According to official forecasts, La Nia will most likely return for the winter.
The National Oceanic and Atmospheric Administration’s (NOAA) Climate Prediction Center reported on Thursday that La Nia conditions have emerged and are likely to persist from December through February, with an 87 percent likelihood.
La Nia (Spanish for “little girl”) is a climatic phenomenon that happens every few years in the Pacific Ocean and has an influence on weather all across the world.
Temperature and precipitation are likely to be affected in the United States, which might have ramifications for hurricanes, tornadoes, and droughts.
Forecasters remind out that this is the second consecutive La Nia winter, a typical occurrence known as a “double-dip.” From August 2020 to April 2021, the most current period was in effect. (For more on what has transpired subsequently, see below.)
Mike Halpert, deputy director of NOAA’s Climate Prediction Center, stated in a press release that “we scientists have been watching the possible formation of a La Nia since this summer, and it was a component in the above-normal hurricane season forecast, which we have seen unfold.” “During the winter, La Nia has an impact on weather across the country, and it will have an impact on our forthcoming temperature and precipitation forecasts.”
On October 21, the National Oceanic and Atmospheric Administration (NOAA) will announce its official winter forecast. Meanwhile, here’s a crash course on how La Nia works and what it means for different areas of the nation.
What exactly is La Niña?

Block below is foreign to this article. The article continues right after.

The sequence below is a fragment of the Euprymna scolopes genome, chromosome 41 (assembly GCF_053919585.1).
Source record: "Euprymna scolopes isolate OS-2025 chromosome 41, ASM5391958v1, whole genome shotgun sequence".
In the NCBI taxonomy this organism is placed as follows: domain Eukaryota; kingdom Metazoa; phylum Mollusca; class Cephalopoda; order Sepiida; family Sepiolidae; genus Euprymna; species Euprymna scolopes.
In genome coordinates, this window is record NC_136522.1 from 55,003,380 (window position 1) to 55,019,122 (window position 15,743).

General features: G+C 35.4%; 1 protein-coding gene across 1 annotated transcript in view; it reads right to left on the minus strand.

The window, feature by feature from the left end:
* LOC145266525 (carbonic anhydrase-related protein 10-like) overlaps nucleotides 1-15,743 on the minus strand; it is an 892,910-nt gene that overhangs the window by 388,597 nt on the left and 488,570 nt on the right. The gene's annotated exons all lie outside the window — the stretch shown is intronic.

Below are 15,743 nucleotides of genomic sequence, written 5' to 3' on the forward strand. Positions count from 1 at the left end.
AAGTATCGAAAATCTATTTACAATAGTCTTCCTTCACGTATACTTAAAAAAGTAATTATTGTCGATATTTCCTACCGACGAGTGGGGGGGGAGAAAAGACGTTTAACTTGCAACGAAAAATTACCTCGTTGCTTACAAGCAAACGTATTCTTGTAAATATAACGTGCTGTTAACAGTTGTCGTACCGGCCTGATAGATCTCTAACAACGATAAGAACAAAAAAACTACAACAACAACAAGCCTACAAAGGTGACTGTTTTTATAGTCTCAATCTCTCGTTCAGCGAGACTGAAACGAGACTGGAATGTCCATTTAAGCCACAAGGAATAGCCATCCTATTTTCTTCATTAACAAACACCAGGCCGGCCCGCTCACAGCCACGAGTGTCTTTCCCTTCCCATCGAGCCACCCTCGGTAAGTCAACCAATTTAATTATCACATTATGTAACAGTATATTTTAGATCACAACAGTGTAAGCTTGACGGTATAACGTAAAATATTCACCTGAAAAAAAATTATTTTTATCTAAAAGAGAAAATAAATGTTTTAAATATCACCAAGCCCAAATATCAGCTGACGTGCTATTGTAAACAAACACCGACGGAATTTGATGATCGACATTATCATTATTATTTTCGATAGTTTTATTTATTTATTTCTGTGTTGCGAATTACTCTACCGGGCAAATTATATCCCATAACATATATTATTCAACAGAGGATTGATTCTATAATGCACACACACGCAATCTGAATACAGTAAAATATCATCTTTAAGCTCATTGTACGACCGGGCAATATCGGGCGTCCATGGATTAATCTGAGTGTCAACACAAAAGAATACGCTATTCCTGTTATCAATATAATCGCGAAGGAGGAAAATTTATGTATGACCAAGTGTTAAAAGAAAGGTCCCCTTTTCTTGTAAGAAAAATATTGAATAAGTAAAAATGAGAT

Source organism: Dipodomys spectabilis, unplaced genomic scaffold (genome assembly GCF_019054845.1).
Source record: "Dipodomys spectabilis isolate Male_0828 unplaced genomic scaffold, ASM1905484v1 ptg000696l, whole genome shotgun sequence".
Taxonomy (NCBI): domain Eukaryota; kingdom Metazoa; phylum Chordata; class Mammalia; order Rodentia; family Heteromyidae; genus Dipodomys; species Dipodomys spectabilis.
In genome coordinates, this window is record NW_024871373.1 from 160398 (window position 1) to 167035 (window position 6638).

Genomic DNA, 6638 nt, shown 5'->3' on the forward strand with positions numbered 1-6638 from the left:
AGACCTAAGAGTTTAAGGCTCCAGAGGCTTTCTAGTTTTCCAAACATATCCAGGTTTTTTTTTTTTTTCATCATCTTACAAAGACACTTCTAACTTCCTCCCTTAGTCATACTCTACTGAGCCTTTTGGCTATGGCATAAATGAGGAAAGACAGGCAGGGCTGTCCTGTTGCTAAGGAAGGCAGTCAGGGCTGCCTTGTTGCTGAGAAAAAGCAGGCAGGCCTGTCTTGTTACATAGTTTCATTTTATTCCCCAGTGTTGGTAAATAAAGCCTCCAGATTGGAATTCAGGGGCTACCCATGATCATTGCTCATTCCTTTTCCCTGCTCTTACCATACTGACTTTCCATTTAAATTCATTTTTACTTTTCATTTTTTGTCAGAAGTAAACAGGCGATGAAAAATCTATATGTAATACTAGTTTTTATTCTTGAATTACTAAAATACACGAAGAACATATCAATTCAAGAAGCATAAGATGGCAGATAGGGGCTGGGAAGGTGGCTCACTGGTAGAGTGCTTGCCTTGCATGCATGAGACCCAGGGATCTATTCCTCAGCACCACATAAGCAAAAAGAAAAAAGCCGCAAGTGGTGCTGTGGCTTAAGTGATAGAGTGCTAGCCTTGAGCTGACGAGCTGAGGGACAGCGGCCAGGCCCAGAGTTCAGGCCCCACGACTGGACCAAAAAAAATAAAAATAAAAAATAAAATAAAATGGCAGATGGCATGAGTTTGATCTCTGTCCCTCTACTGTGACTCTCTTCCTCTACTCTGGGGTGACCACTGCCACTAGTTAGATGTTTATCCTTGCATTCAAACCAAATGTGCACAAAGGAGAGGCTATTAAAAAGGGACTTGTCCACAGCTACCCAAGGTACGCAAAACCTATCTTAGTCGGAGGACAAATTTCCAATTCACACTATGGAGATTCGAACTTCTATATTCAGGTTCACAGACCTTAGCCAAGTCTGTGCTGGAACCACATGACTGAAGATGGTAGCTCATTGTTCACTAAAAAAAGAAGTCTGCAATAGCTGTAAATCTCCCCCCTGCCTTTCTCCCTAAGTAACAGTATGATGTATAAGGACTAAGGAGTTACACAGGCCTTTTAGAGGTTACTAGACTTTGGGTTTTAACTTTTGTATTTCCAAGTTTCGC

La Nia, according to scientists, is not a storm that hits a certain place at a specific time. Instead, it’s a shift in global atmospheric circulation that has an impact on global weather.
Consider how a large construction project across town might alter traffic flow near your home, with people being rerouted, side roads carrying additional traffic, and typical exits and on-ramps closed, according to a NOAA webpage. “At different times of the day, different neighborhoods will be the most affected. The building project’s impacts would be felt through variations in usual patterns, but you wouldn’t anticipate the project to ‘strike’ your home.”
Let’s begin with a technical explanation: It’s part of the El Nio-Southern Oscillation (ENSO) cycle, which is characterized by contrasting warm and cool oceanic and atmospheric conditions in the Pacific.
On average, La Nia and its counterpart, El Nio, chill and warm vast portions of the tropical ocean every two to seven years. (There is also a “neutral” state, which we’ve been in since the previous La Nia ended.)
Forecasters can formally proclaim a La Nia event when sea surface temperatures fall below a specific threshold, are expected to stay below that threshold, and cause a notable atmospheric reaction, such as changes in winds, according to the NOAA (which has a helpful flowchart).
Here’s how that works.
“Trade winds travel west down the equator in typical circumstances in the Pacific Ocean, transporting warm water from South America to Asia. Cold water rises from the deep to replace the warm water, a process known as upwelling “NOAA describes the situation. “El Nio and La Nia are two opposing climatic trends that deviate from the norm.”
When the trade winds are stronger than usual because to La Nia, more warm water is pushed toward Asia. Meanwhile, cold water is rising to the surface off the west coast of the Americas due to increased upwelling. (The nutrient-rich water also attracts cold-water animals such as squid and salmon to the California coast.)
The jet stream moves northward due to cold seas, then weakens across the eastern Pacific.
So what does that actually feel like on the ground?
According to NOAA, La Nia has the greatest influence on North American rain, snow, and temperatures throughout the winter.